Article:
I Don’t Know Why I Should Care What the Constitution Says
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I Don’t Know Why I Should Care What the Constitution Says
I Don’t Know Why I Should Care What the Constitution Says

If the majority of the country is excluded from ratifying a document it has no binding moral force.

Nathan J. Robinson

When I was in college, I accidentally attended a talk by a member of the Revolutionary Communist Party. I say “accidentally” because I thought it was going to be a talk about the role of religion in society. It was billed as an author event about a book called Away With All Gods, and it was sponsored by the campus humanist society. When I got there, I found that it was not a typical author talk. For one thing, the author was not there. Instead, he had sent a representative. The author, Revolutionary Communist Party Chairman Bob Avakian, was in self-imposed exile in the south of France. An RCP deputy would be giving his book talk on his behalf.

What I remember most about the event is that the RCP representative kept saying “In the book, Bob Avakian writes…” and “Bob Avakian says…” The speaker didn’t say what she thought, she just said what Bob Avakian thought, and he was invoked as an expert on everything. He was never seen, never spoke in his own name, but he was a looming authority in the sky. We were to defer to the wisdom of Chairman Bob. And I remember my chief reaction being: “Why the hell should I care what Bob Avakian thinks?”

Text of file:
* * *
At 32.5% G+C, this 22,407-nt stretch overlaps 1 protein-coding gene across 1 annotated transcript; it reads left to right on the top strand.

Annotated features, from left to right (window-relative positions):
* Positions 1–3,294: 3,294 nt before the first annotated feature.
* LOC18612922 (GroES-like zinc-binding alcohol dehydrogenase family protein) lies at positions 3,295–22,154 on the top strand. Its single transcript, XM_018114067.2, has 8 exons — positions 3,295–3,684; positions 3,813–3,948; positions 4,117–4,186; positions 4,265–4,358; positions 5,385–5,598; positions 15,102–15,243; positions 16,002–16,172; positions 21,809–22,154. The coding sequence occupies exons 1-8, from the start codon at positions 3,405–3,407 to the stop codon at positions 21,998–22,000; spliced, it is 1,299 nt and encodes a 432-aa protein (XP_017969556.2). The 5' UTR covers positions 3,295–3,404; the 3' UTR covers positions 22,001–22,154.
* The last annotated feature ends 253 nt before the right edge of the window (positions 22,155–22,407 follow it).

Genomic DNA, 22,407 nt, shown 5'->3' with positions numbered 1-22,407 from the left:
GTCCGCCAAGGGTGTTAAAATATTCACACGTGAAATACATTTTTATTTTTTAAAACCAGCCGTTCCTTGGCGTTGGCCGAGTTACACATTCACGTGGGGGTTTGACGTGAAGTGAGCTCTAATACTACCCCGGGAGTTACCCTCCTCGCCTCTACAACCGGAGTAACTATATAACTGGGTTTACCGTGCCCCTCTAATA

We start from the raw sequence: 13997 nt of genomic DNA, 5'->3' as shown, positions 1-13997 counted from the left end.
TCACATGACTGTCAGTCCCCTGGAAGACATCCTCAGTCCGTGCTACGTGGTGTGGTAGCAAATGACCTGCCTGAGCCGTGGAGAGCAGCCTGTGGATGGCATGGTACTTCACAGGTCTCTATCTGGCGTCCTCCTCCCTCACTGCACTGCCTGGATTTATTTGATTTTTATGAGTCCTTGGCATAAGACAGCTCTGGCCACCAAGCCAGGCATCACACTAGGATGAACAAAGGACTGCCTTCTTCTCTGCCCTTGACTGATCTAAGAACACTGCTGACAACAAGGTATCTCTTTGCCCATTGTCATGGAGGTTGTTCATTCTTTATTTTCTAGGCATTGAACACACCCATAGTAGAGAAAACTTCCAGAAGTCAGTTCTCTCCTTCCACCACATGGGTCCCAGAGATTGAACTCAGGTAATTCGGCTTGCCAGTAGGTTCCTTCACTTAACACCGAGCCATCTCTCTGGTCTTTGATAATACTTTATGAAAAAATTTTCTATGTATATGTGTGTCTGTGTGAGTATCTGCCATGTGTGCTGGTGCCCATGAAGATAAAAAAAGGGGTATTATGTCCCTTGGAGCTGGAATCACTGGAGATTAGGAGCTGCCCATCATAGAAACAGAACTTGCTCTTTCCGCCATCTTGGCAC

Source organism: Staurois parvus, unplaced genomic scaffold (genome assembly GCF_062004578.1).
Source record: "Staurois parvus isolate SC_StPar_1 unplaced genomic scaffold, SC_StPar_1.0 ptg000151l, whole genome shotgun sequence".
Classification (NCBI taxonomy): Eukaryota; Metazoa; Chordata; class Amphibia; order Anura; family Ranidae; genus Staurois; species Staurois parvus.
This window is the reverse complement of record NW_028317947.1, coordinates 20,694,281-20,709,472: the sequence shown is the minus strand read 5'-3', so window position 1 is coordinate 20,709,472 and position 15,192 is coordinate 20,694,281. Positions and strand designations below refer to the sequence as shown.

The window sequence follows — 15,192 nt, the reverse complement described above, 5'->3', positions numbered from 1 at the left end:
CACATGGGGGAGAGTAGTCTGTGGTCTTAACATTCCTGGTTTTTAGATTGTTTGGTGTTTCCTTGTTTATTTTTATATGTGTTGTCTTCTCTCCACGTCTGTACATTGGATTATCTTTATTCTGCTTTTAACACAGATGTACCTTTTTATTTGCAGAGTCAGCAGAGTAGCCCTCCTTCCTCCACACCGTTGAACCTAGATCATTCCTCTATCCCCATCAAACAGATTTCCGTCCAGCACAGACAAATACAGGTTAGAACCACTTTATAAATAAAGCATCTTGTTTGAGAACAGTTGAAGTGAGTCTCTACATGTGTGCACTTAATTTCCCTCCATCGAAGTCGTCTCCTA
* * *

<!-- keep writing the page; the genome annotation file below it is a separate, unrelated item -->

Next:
It’s the same way I feel about the Founding Fathers.

There are plenty of arguments I find persuasive, or at least worth taking seriously. For example, if someone argues that Policy X will destroy the economy, I tend to take the argument seriously, because, well, if the person is right, that’s a pretty good reason for not doing Policy X. Sometimes, when I see people criticizing left policies, they are arguing that left policies will have bad consequences, and I think those of us on the left need to explain why we do not think our policies will have those bad consequences. But just as often, I see arguments that I don’t have any respect for: (1) that our policies are “politically impossible” and (2) that they’re “unconstitutional.” (...)

https://www.currentaffairs.org/2019/11/i...ution-says

"The secret to happiness is freedom... And the secret to freedom is courage."
Thucydides

“My country, right or wrong; if right, to be kept right; and if wrong, to be set right.” Carl Schurz

"Both oligarch and tyrant mistrust the people, and therefore deprive them of their arms."
Aristotle

"Right, as the world goes, is only in question between equals in power, while the strong do what they can and the weak suffer what they must." Thucydides
2019 Nov 16 20:43
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